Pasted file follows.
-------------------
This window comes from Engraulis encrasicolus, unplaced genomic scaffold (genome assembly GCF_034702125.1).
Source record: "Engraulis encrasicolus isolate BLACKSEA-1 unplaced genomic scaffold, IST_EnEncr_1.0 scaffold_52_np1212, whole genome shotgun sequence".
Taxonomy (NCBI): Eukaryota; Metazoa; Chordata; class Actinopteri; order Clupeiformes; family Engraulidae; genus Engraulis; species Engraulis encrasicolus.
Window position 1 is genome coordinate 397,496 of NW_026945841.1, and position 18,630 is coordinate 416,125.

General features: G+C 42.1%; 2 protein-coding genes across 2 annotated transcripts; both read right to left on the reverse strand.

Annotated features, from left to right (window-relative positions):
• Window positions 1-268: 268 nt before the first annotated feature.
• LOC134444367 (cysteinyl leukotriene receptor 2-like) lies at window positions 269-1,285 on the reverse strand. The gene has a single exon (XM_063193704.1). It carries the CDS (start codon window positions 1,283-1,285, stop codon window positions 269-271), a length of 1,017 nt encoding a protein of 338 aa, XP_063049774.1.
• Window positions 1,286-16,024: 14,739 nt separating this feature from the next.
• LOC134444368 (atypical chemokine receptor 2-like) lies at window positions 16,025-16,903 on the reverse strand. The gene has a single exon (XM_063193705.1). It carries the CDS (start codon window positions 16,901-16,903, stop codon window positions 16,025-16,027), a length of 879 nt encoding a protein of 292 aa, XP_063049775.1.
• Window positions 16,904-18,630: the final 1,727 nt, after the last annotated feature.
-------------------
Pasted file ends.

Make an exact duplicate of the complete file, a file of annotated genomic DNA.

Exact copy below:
This window comes from Engraulis encrasicolus, unplaced genomic scaffold (genome assembly GCF_034702125.1).
Source record: "Engraulis encrasicolus isolate BLACKSEA-1 unplaced genomic scaffold, IST_EnEncr_1.0 scaffold_52_np1212, whole genome shotgun sequence".
Taxonomy (NCBI): Eukaryota; Metazoa; Chordata; class Actinopteri; order Clupeiformes; family Engraulidae; genus Engraulis; species Engraulis encrasicolus.
Window position 1 is genome coordinate 397,496 of NW_026945841.1, and position 18,630 is coordinate 416,125.

General features: G+C 42.1%; 2 protein-coding genes across 2 annotated transcripts; both read right to left on the reverse strand.

Annotated features, from left to right (window-relative positions):
• Window positions 1-268: 268 nt before the first annotated feature.
• LOC134444367 (cysteinyl leukotriene receptor 2-like) lies at window positions 269-1,285 on the reverse strand. The gene has a single exon (XM_063193704.1). It carries the CDS (start codon window positions 1,283-1,285, stop codon window positions 269-271), a length of 1,017 nt encoding a protein of 338 aa, XP_063049774.1.
• Window positions 1,286-16,024: 14,739 nt separating this feature from the next.
• LOC134444368 (atypical chemokine receptor 2-like) lies at window positions 16,025-16,903 on the reverse strand. The gene has a single exon (XM_063193705.1). It carries the CDS (start codon window positions 16,901-16,903, stop codon window positions 16,025-16,027), a length of 879 nt encoding a protein of 292 aa, XP_063049775.1.
• Window positions 16,904-18,630: the final 1,727 nt, after the last annotated feature.